'; ?> geneimprint : Hot off the Press http://www.geneimprint.com/site/hot-off-the-press Daily listing of the most recent articles in epigenetics and imprinting, collected from the PubMed database. en-us Fri, 15 Jan 2021 09:28:03 EST Fri, 15 Jan 2021 09:28:03 EST jirtle@radonc.duke.edu james001@jirtle.com CRISPR/Cas9 directed to the Ube3a antisense transcript improves Angelman syndrome phenotype in mice. Schmid RS, Deng X, Panikker P, Msackyi M, Breton C, Wilson JM
J Clin Invest (Jan 2021)

Gene editing holds the potential to correct mutations and cure devastating genetic disorders. The technology has not yet proven efficacious for therapeutic use in central nervous system (CNS) diseases with ubiquitous neuronal defects. Angelman syndrome (AS), a severe neurodevelopmental disorder, is caused by a lack of maternal expression of the UBE3A gene. Due to genomic imprinting, only neurons are affected. One therapeutic approach focuses on the intact paternal UBE3A copy in AS patients that is silenced by an antisense transcript (UBE3A-ATS). We show here that gene editing of Ube3a-ATS in the mouse brain results in the formation of base pair insertions/deletions (indels) in neurons and the subsequent unsilencing of the paternal Ube3a allele in neurons, which partially corrects the behavior phenotype of a murine AS model. This study provides compelling evidence to further investigate editing of the homologous region of the human UBE3A-ATS, since this may provide a lasting therapeutic effect for AS patients.]]>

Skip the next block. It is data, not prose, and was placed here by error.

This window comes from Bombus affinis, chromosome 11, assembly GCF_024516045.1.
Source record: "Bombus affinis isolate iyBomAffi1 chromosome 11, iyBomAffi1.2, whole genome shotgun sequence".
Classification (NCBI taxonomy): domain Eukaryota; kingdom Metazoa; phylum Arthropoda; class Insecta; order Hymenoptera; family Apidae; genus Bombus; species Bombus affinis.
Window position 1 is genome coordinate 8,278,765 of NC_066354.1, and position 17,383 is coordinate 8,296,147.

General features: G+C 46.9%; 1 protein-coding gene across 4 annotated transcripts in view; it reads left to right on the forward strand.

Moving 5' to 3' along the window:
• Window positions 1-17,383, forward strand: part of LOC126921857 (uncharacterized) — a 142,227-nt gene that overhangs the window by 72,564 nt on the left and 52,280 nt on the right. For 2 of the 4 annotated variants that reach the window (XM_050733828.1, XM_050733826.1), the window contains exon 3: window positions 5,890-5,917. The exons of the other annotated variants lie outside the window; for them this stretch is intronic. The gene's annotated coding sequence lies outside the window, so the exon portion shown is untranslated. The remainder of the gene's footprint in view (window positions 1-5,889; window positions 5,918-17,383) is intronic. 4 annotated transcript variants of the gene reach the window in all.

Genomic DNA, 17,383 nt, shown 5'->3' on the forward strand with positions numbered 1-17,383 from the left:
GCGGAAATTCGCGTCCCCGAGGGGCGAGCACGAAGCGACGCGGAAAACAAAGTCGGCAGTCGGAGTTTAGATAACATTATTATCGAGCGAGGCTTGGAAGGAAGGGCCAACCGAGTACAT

Wed, 31 Dec 1969 19:00:00 EST
Aging Atlas: a multi-omics database for aging biology.  
Nucleic Acids Res (Jan 2021)